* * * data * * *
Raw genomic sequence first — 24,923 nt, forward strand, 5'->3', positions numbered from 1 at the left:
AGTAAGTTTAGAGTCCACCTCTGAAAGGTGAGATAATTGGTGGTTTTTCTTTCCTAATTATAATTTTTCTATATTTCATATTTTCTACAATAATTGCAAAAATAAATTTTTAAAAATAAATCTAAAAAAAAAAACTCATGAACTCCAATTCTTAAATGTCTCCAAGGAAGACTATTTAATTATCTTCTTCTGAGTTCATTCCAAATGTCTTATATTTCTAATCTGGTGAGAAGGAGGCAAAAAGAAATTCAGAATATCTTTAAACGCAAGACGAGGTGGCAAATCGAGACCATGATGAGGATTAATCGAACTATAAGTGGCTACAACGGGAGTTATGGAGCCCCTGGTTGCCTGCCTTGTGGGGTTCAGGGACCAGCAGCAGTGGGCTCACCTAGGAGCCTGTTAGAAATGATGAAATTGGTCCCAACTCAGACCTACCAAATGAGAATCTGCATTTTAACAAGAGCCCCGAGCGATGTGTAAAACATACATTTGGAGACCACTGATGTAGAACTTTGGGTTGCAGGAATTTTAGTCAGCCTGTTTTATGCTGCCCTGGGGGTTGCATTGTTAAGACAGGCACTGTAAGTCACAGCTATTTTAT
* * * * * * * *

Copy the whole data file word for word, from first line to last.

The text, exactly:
Raw genomic sequence first — 24,923 nt, forward strand, 5'->3', positions numbered from 1 at the left:
AGTAAGTTTAGAGTCCACCTCTGAAAGGTGAGATAATTGGTGGTTTTTCTTTCCTAATTATAATTTTTCTATATTTCATATTTTCTACAATAATTGCAAAAATAAATTTTTAAAAATAAATCTAAAAAAAAAAACTCATGAACTCCAATTCTTAAATGTCTCCAAGGAAGACTATTTAATTATCTTCTTCTGAGTTCATTCCAAATGTCTTATATTTCTAATCTGGTGAGAAGGAGGCAAAAAGAAATTCAGAATATCTTTAAACGCAAGACGAGGTGGCAAATCGAGACCATGATGAGGATTAATCGAACTATAAGTGGCTACAACGGGAGTTATGGAGCCCCTGGTTGCCTGCCTTGTGGGGTTCAGGGACCAGCAGCAGTGGGCTCACCTAGGAGCCTGTTAGAAATGATGAAATTGGTCCCAACTCAGACCTACCAAATGAGAATCTGCATTTTAACAAGAGCCCCGAGCGATGTGTAAAACATACATTTGGAGACCACTGATGTAGAACTTTGGGTTGCAGGAATTTTAGTCAGCCTGTTTTATGCTGCCCTGGGGGTTGCATTGTTAAGACAGGCACTGTAAGTCACAGCTATTTTAT